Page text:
5Parietal Lobe Function Somatosensory (anterior strip)Visual guidance of movements (superior)Spatial cognition and quasi-spatial processes like math and reading (inferior)Selective attention – shifting attention, disengagement, recruitment, and release (cingulate too)Polymodal integrationDisorders of visuospatial explorationAnosognosia (unawareness or denial of illness)
7Defects of visuospatial exploration Displace visual attentionInability to perceive more than one stimulus (simultagnosia = simultaneous agnosia)Defective visual control of movement (optic ataxia)Inability to follow moving targetInability to maintain fixationInability to voluntarily direct gaze to target (gaze apraxia)Abnormal visual search
8Posting performance Balint’s Normal Optic Ataxia Optic Ataxia
9Characteristics of Spatial Functions: modality-independentvisual, auditory, tactile, olfactory stimuli all have spatial location informationperception of location is an abstract concept located in a mental coordinate systemloss of spatial function affects all modalities
10Category Function Brain area 1) Spatial Attention Attention to left hemispace Right parietal Attention to right hemispace Left parietal2) Spatial Perception Object Localization R&L occipital and parietal lobes Line orientation Right parietal3) Spatial Construction Building with blocks; R&L parietal Drawing4) Spatial mental Mental Rotation Right parietal operations Mental Imagery “posterior”
11Visual Spatial Disorders Visual Spatial Constructiondifficulty with drawing and assembling 2D or 3D objects.AssessmentAsked to draw simple figures, such as a flower, square or the face of a clock.Pencil-and-paper mazesBlock designLine orientation testVisual Spatial Disordersrange from basic visual sensory deficits to more abstract visual spatial disability.Spatial Localizationgreat difficulty localizing objects in two and three dimensional space. Stereopsis (binocular depth perception) is often impaired.Topographical DisorientationErrors in forming spatial maps and using them to find places or solve topographical problems
12Body Schema Disturbance Finger Agnosiapatients cannot identify their own fingers or those of another person.Right-Left DisorientationLesions of the left parietal lobe commonly result in right-left disorientation.AssessmentAutopagnosia Have patient point to own body parts and those on othersFinger Agnosia Have patient close their eyes and indicate which of their fingers has just been touched.
13Newberg et al (2001)Used SPECT neuroimaging to scan eight experience Tibetan Buddhist meditators.IncreasedactivationDecreased activation
15Blanke et al (2002)Stimulation of the right angular gyrus caused reliable out of body experiences.Further evidence for the role of the parietal cortex in meditating self - other boundaries.
16Neglect Syndrome (a.k.a Hemi-neglect) Fails to respond to meaningful stimuli presented to side opposite brain lesion (contralateral space)Ignores people on one side of room; eats from only one side of plate; draws half of an object, grooms half their body.But can adapt by learning to turn plate; to turn head; to move objects across visual field.Not due to motor defectsOccurs in30-90% Right hemisphere damaged patients (RHD), depending on type of patient (tumor, injury, etc) and type of test2-15% Left hemisphere damage (LHD)Right Parietal Stroke – recovery at 2 months, 4 months, 6 months, 9 months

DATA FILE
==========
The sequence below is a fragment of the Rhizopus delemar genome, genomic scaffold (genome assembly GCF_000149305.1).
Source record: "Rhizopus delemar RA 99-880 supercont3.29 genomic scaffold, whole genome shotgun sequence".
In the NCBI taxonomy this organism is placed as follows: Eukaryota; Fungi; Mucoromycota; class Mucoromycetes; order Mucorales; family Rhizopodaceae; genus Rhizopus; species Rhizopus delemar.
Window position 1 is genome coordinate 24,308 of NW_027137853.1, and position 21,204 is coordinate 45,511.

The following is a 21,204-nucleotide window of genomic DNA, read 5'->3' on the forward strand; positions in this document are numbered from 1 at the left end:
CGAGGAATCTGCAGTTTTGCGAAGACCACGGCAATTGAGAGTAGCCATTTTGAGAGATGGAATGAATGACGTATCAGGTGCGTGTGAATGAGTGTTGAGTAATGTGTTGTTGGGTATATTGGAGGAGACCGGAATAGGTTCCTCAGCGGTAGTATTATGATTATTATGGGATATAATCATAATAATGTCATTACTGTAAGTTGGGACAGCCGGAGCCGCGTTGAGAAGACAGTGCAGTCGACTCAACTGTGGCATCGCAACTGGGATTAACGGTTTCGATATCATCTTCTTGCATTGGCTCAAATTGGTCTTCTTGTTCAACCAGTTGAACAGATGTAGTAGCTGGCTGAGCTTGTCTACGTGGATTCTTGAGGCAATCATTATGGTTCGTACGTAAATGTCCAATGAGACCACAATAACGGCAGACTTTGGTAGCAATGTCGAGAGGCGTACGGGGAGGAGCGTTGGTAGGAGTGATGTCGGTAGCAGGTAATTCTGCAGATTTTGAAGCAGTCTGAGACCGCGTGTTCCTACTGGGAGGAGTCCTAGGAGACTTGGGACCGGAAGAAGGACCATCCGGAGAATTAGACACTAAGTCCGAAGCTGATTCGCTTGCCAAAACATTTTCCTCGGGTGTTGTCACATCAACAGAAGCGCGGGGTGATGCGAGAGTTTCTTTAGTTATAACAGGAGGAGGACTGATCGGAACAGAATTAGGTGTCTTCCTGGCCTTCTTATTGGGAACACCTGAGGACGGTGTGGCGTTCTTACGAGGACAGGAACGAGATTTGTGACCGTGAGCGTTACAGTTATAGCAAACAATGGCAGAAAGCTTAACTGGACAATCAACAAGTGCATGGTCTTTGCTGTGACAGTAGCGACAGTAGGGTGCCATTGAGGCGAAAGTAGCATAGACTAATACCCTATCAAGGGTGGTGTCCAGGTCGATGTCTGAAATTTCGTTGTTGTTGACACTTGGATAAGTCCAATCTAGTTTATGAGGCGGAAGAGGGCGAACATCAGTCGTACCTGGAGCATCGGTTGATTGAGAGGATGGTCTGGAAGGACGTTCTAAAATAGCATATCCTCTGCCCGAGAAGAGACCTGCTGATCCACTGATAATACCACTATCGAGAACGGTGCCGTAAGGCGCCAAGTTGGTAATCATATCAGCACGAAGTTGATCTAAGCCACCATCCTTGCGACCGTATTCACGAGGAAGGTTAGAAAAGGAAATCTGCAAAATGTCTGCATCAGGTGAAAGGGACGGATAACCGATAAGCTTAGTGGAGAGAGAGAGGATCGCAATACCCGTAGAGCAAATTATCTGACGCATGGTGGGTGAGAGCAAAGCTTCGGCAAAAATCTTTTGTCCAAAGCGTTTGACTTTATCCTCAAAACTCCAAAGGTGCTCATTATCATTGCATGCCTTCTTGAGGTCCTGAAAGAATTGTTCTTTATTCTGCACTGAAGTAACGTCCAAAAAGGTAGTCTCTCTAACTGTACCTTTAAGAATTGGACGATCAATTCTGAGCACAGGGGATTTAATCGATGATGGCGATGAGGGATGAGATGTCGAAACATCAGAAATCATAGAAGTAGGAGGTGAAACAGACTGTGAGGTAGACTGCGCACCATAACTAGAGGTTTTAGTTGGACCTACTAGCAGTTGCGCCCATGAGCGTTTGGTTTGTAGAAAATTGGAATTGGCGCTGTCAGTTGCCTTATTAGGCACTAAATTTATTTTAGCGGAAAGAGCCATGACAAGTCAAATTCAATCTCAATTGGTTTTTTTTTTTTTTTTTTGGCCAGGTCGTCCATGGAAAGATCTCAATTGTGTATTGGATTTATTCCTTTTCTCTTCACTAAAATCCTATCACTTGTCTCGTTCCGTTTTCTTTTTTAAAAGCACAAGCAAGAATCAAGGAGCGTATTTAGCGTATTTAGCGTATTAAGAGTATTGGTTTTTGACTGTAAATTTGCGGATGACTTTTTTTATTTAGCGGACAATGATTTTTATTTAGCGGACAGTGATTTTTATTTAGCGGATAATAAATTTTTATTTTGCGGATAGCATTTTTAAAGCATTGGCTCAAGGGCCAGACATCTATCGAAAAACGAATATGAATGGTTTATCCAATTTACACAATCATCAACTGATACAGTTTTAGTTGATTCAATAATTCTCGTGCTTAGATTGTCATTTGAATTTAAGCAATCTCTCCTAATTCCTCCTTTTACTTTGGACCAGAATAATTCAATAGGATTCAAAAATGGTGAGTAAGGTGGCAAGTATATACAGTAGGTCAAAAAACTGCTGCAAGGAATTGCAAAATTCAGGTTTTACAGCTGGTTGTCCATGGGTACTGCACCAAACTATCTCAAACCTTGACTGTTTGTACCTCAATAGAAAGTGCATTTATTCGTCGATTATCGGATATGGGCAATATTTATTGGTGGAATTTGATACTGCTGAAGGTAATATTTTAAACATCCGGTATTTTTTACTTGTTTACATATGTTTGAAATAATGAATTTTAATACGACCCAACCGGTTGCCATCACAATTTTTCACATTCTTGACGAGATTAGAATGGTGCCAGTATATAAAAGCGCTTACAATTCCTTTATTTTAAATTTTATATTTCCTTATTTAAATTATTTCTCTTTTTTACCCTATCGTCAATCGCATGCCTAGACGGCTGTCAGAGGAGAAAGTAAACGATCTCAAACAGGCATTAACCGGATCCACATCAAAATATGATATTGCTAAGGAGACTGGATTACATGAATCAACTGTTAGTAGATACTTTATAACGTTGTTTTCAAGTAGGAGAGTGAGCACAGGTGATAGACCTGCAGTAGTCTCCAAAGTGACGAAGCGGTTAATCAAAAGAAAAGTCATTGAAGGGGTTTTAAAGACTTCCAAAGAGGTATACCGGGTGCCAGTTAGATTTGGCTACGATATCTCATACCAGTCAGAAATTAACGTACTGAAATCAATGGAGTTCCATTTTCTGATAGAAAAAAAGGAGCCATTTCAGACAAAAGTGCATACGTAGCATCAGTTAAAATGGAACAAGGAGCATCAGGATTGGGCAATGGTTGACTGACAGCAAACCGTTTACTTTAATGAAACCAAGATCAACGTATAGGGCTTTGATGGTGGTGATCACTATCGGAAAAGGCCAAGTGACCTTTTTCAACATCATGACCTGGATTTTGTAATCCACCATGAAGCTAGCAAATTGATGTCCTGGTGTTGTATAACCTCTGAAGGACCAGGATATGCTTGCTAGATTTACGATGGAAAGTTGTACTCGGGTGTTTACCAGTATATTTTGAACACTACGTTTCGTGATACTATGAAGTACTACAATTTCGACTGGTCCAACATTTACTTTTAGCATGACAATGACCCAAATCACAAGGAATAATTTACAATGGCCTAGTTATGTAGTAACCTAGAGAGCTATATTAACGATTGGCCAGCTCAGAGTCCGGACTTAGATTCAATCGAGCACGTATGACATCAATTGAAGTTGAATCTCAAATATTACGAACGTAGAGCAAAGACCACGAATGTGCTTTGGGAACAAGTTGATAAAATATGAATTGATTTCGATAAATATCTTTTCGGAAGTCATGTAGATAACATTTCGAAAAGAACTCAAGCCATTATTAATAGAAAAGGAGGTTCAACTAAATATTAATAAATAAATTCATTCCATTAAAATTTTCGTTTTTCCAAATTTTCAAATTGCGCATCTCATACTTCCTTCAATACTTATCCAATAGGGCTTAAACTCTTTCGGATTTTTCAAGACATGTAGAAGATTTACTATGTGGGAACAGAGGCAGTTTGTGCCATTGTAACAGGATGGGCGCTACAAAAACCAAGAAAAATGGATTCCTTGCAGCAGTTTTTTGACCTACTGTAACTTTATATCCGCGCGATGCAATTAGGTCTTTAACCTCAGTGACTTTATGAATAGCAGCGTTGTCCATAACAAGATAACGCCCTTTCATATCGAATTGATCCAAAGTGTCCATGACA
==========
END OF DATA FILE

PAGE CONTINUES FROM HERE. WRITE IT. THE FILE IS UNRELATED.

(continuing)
17Line Bisection Test(similar to item cancellation, every “e”)
25Pseudo-neglectWhich appears darker?Normals overattend to the LVF?
26Neglect according to Kinsbourne’s hypothesis Hemispheres normally compete for attentional control.With damage, intact hemisphere dominates.A release sign or positive symptom: left neglect involves “over attending” to the right.
27Two mechanisms for Visual Field processing problem
35Acalculia: Inability to perform mathematical computations.
36ApraxiaDifficulty in sequencing & executing movements
37Limb Apraxia Characterized by movement of the wrong part of the limb incorrect movement of the correct part, orcorrect movements but in the incorrect sequence.Often assessed by requesting patient to demonstrate the use of a tool or household implement (e.g., "Show me how to cut with scissors").
38Buccofacial ApraxiaDifficulty performing skilled movements with lips, face, tongue, larynx, and pharynx.E.g., when asked to blow out a match, suck on a straw or blow a kiss, s/he unable to make the movements or makes uncoordinated movements.S/he may substitute incorrect movements or perseverate, or substitute verbal expressions for the movement. (e.g., when asked to blow out a match, the patient might say "Blow“).
40Perimeter of a rectangle Gaze apraxiaBack and forthbetween two pointsnormalOutlining thePerimeter of a rectanglenormal
41Patient with constructional apraxia due to lesion of the right parietal lobe.
42not localized, often observed in dementia. Ideational ApraxiaCannot perform a series of acts although able to perform individual components of the series. May correctly perform each step (say, in making coffee but out of order, such as turning coffee maker on first).Loss of conceptual knowledge associated with objects and overall goal of the activity sequence.not localized, often observed in dementia.